A VIDEO ABOUT A NEW EXPERIMENTAL WEIGHT LOSS SURGERY NO ABDOMINAL INCISION UNLIKE OTHER GASTRIC BYPASS BARIATRIC SURGERY
"The surgeons had just stapled her stomach to form a thumb-sized tube that would hold only a small amount of food. The operation resembled others done for weight loss, with one huge difference". In this there was no cutting. "Instead, the surgeons had passed the stapler down her throat and stapled her stomach from the inside". What if you could get gastric bypass weight loss surgery without making an incision, cutting open the abdomen? For sure, many people are pleased with the outcome of gastric bypass weight loss surgery. Bariatric surgery, as it's called is often successful but like any surgery it is not risk free.
Watch Video about Trial of Less Cutting Weight Loss Op Transoral Gastroplasty Click the Arrow
I know two teens who after struggling with their weight had weight loss surgery and have successfully become thinner and are happy with the results. However, just read some the older posts here on Purple Medical Blog about gastric bypass and bariatric surgery and you'll realize it requires careful thought and planning. Could there an alternative? Maybe the answer is Toga as in transoral gastroplasty. As you can see in this video about weight loss surgery, a company called Satiety is getting clinical trials of it's experimental no abdominal incision method of weight loss surgery called TOGA, Transoral Gastroplasty.Transoral, trans oral, get it? means through the mouth, while the word “gastroplasty” means shaping of the stomach.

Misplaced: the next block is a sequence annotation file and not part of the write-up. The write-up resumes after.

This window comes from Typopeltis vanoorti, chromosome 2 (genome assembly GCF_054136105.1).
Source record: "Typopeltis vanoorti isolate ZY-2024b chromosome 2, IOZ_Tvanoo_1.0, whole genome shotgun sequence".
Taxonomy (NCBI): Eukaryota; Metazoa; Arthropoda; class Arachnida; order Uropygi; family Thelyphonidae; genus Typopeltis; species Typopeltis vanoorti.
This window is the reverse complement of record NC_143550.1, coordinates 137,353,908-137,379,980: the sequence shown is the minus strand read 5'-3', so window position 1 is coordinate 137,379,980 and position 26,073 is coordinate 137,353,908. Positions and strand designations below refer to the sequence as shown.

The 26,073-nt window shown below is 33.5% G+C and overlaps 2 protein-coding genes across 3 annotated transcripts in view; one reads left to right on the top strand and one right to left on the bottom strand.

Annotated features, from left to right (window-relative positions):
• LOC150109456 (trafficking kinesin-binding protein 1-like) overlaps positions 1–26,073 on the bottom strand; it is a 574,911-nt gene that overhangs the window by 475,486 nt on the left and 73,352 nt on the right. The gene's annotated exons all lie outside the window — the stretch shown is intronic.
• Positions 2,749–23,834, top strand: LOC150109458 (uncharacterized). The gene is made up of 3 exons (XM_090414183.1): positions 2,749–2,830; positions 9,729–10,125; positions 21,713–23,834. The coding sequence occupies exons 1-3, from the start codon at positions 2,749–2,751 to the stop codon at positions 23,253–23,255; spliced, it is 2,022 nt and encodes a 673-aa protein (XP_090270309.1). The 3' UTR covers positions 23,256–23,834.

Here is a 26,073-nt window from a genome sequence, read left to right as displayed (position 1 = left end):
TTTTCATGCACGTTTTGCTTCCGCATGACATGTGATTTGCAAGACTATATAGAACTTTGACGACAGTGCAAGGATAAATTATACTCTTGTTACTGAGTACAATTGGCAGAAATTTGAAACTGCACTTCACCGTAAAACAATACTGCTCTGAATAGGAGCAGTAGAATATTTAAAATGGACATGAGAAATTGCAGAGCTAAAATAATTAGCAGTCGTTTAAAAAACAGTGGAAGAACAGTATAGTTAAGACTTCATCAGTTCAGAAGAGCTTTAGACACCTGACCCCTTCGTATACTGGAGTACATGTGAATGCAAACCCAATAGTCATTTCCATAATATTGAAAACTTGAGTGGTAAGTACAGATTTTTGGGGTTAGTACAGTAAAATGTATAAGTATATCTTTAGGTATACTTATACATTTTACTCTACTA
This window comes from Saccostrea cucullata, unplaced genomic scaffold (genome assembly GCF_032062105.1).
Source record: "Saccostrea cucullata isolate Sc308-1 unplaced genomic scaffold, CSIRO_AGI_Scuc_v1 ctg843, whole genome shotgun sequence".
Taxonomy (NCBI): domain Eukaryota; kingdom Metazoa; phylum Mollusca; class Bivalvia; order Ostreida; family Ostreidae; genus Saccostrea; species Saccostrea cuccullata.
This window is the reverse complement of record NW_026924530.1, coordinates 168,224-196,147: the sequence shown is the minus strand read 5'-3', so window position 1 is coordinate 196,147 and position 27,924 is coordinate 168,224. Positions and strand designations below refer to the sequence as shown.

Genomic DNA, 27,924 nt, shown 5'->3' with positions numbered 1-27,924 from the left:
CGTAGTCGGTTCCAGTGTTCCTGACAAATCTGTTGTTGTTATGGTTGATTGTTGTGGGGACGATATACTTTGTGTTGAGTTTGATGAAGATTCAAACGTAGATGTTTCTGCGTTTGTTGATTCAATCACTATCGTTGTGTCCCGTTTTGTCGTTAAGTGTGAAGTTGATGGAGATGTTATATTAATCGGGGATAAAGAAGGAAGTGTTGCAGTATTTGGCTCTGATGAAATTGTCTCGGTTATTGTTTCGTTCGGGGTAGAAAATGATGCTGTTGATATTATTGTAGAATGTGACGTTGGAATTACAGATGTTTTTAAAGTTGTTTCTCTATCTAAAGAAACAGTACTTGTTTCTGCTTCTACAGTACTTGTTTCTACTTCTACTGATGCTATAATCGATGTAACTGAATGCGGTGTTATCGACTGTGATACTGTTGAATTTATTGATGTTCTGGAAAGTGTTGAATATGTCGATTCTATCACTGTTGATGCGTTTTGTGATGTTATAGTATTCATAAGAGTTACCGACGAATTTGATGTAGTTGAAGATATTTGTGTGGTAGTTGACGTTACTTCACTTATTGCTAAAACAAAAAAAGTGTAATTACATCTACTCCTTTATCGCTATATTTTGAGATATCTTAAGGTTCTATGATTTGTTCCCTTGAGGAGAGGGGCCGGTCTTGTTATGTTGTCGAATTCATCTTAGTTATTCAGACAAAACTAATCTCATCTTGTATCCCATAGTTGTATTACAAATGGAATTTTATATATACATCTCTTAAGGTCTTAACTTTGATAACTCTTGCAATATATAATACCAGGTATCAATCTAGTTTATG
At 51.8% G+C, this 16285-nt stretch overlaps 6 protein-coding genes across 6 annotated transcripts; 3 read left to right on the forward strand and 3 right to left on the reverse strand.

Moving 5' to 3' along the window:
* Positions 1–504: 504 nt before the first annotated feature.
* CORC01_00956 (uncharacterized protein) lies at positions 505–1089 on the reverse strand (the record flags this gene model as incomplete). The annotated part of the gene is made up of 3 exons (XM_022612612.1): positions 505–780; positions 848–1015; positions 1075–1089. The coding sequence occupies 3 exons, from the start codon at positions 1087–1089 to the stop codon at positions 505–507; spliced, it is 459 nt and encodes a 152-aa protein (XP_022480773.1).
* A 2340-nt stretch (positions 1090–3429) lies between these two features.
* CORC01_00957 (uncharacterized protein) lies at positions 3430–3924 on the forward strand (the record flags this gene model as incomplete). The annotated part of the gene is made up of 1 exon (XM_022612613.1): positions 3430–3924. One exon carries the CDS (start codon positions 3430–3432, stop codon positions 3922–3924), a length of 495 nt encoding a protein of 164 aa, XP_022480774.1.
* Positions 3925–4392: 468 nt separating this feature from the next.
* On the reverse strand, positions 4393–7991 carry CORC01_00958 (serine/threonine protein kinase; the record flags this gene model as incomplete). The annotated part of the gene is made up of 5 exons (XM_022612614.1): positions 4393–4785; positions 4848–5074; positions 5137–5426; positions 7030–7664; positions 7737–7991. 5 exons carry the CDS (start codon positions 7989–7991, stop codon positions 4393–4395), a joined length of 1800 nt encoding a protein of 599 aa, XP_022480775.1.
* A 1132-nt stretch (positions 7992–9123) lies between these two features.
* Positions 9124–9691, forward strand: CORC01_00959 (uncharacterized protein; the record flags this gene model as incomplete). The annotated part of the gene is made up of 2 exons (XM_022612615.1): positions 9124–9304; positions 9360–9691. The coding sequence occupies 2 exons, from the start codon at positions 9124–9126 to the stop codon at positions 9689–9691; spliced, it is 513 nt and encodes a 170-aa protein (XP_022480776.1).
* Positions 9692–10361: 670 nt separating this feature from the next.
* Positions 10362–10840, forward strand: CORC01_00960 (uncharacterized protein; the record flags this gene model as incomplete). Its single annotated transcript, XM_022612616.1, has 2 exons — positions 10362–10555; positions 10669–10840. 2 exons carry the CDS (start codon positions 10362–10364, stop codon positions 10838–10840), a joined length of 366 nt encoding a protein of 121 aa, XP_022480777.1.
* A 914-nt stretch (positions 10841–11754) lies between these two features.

A company called Satiety is getting clinical trials of it's experimental no abdominal incision method of weight loss surgery called TOGA, Transoral Gastroplasty. "The TOGA Procedure is performed without surgical incisions using a flexible device that is passed through the mouth and down to the stomach. Using specialized instruments, doctors are able to manipulate the stomach and staple it from within to create a small pouch. This pouch is intended to give patients a feeling of fullness after a small meal".
The NY Times had an article about a 25 year old woman's experience with the new type of bariatric surgery. "In Mexico and Europe over the past two to three years, 98 patients have had the new weight-loss surgery, named Toga (for transoral gastroplasty). On average, those who have passed the one-year mark have lost about 40 percent of their excess weight. Only time will tell whether they will be able to avoid gaining it back". "There are older, well-established operations that produce more weight loss, and in the United States 200,000 people have them each year. Known as bariatric surgery, it is often done through slits".